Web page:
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Physicochemical and rheological properties of rice-based gluten-free blends containing differently treated chickpea flours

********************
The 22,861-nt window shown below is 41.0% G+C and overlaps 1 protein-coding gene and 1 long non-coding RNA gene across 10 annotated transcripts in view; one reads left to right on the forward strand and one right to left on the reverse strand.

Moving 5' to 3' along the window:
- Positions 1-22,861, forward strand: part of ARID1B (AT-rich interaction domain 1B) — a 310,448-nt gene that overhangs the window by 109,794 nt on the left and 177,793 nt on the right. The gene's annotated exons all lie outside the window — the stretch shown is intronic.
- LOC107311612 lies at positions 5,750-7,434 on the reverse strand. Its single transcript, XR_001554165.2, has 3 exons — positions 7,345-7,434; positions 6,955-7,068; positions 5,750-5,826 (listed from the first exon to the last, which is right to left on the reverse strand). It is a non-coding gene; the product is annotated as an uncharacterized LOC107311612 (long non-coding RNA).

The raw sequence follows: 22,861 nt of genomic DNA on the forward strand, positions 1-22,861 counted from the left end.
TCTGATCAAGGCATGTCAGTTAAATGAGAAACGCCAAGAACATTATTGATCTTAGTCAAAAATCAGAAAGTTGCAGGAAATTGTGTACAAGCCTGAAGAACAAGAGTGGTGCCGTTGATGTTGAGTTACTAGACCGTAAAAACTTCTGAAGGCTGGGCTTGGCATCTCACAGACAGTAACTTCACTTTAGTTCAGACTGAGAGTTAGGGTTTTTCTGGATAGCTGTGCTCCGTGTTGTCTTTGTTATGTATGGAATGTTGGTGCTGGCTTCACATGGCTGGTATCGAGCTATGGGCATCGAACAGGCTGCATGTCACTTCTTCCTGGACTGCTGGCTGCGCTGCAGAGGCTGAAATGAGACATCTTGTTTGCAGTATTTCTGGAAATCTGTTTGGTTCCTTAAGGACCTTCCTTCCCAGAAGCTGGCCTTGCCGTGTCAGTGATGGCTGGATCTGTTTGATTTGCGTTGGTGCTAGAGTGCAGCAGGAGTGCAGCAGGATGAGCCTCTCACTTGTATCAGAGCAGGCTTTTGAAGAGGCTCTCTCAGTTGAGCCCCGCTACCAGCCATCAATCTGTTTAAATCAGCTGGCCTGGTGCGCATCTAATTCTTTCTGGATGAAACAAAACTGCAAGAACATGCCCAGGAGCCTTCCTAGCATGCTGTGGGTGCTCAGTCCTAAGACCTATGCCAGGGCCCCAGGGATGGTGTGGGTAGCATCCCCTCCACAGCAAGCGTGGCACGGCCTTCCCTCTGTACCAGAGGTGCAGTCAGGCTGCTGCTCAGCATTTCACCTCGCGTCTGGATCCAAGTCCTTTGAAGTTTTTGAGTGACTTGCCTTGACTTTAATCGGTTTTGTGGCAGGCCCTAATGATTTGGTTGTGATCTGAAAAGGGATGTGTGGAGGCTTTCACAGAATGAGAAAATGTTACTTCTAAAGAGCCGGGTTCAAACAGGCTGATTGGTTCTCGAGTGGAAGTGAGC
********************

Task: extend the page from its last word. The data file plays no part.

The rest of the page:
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This study focused on the evaluation of the physicochemical and rheological properties of chickpea flours and blends obtained by partially substituting rice flour (25 g/100 g) with raw, roasted and dehulled chickpea flour. The characteristics of the resultant doughs were evaluated. In comparison with rice flour, blends containing chickpea flours exhibited high protein and fat content, a reduced retrogradation tendency (setback values of 404–415 vs. 479 Brabender Unit) and a higher foaming capacity and stability, which can be beneficial for their use in baked food formulations. However, roasting decreased foaming capacity and stability. Even if the rheofermentographic test evidenced a slight reduction in dough development, high CO2 retention capacity (≥ 98%) and similar-to-lower leavening times were observed for doughs containing chickpea flours. Incorporating chickpea flours also caused an increase in the viscous and elastic moduli of rice-based doughs, resulting in a good structuring of the dough. The results of this study indicated that chickpea flours could be used as a healthy ingredient in gluten-free rice-based formulations.